The nonprofit community is fighting back against political leaders in two jurisdictions in the Northeast—in Philadelphia, which wants to impose PILOTs on universities and other large nonprofit institutions, and in Vermont, where there is a move to cap charitable tax deductions.
About fifty members of the Student Labor Action Project (SLAP) marched this week on campus for the University of Pennsylvania to pay PILOTs, according to a report in the student newspaper, the Daily Pennsylvanian.
SLAP has been calling for the University to pay PILOTs, or payments in lieu of taxes, which would help the Philadelphia School District close an $80 million deficit this year. Under Pennsylvania state law, as in most U.S. states, nonprofits like Penn are exempt from paying the property taxes that typically fund local governments and school districts.
Student leaders pointed to the 24 schools closed by the district in the fall of 2013, one of which had a partnership with Penn through a student-run mentors program. They also view the call for PILOTs as compatible with the university’s mission to engage the community.
However, university administrators have resisted PILOTs, and believe that Penn has been singled out to pay PILOTs by Philadelphia city leaders and local advocates. They also point to Penn’s nearly $1 million commitment to the school district though its involvement with programs at various schools, as well as the $85 million it pays in wage taxes to the city.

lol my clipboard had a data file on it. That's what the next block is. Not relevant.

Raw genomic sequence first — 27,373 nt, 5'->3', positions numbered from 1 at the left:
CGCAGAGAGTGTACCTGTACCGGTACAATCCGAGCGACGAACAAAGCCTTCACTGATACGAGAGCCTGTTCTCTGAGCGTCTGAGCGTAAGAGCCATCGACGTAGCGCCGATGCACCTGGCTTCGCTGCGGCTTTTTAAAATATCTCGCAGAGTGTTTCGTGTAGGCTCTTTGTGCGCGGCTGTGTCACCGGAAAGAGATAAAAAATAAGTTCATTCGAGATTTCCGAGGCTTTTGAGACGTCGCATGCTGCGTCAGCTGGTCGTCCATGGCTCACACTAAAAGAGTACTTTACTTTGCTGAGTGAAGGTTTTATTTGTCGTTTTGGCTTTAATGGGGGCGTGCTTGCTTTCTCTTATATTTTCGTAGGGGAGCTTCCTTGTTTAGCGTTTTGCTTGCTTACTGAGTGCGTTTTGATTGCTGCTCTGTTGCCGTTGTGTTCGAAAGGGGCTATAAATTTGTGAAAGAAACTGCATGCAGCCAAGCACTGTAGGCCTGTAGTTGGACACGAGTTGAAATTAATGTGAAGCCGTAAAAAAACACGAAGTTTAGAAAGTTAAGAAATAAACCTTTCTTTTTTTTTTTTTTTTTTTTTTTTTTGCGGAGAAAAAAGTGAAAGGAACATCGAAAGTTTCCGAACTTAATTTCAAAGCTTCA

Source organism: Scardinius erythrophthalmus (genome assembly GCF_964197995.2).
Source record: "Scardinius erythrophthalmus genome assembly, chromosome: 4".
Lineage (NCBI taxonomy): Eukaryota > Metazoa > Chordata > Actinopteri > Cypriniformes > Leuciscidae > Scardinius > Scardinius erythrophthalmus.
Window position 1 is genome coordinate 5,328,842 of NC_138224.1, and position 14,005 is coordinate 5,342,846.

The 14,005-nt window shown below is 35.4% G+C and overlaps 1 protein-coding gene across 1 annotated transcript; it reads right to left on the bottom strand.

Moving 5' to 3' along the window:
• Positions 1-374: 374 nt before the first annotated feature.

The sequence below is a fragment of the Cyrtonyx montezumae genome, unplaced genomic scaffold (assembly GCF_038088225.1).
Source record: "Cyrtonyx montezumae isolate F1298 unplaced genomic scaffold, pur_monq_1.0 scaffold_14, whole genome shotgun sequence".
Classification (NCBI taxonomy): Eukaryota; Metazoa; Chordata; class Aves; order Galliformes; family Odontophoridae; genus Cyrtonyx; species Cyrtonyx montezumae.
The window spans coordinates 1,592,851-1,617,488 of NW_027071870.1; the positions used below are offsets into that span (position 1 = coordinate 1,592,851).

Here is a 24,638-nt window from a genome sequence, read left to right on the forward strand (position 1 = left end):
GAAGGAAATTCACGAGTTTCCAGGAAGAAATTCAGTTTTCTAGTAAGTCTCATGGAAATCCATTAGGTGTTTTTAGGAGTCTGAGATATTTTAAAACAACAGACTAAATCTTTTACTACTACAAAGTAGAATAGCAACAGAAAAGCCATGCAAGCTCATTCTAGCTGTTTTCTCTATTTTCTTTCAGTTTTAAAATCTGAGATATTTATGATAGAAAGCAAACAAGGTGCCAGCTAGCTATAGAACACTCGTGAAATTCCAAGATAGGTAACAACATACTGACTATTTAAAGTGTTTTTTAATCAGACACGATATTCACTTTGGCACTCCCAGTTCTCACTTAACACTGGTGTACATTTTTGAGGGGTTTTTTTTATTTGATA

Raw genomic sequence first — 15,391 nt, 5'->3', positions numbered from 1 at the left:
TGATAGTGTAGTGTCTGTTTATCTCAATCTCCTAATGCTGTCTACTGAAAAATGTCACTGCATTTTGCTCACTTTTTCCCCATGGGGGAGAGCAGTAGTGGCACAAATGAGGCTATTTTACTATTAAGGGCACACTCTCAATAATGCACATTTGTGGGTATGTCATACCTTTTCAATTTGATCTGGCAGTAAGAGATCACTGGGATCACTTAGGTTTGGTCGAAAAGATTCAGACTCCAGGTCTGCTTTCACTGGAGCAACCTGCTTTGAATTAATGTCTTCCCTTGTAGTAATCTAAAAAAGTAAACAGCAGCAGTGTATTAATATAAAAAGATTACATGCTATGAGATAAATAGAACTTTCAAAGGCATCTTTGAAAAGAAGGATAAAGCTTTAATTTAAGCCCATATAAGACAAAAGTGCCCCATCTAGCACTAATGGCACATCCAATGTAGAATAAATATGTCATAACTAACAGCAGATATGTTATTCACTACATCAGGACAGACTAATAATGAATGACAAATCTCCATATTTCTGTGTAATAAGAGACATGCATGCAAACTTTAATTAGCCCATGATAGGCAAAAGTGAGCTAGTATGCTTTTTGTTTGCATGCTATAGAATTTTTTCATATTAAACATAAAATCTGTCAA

Philly’s mayor, Michael Nutter, has been ambivalent about PILOTs, telling the Philadelphia Inquirer that they were not the “kind of sustainable, long-term, serious form of funding that our school system needs.”
Local observers say that Penn, whose budget exceeds the city’s own, is the wealthiest nonprofit in the city, but support for PILOTs has waned, although it is sure to be an issue in the upcoming Democratic primary for mayor.
Over in Vermont, the Burlington Free Press reports that nonprofit and business leaders spoke out this week against a new cap on itemized tax deductions, which state lawmakers have proposed to help close a budget gap. They urged lawmakers in the state’s senate to reject the cap and consider other options for closing the gap. The Vermont House passed the revenue bill in late March.
Nonprofits believe the tax changes will hurt charitable contributions, always a traditional source of financial support. Meanwhile, businesses believe a proposed payroll tax increase will “have a devastating effect” on Vermont’s private sector, and will negatively affect first-time homebuyers and health insurance enrollees.
One nonprofit executive said the proposal further “erodes” the social contract the state made with nonprofits a few decades ago when it began reducing public funding by diminishing the incentive for people to give to charities.
Others point out that the impact of the cap will be minimal because the bulk of deductions come from federal taxes, which are about two to three times higher than the state’s benefits. The federal tax deductions will not be changed under the proposal.—Larry Kaplan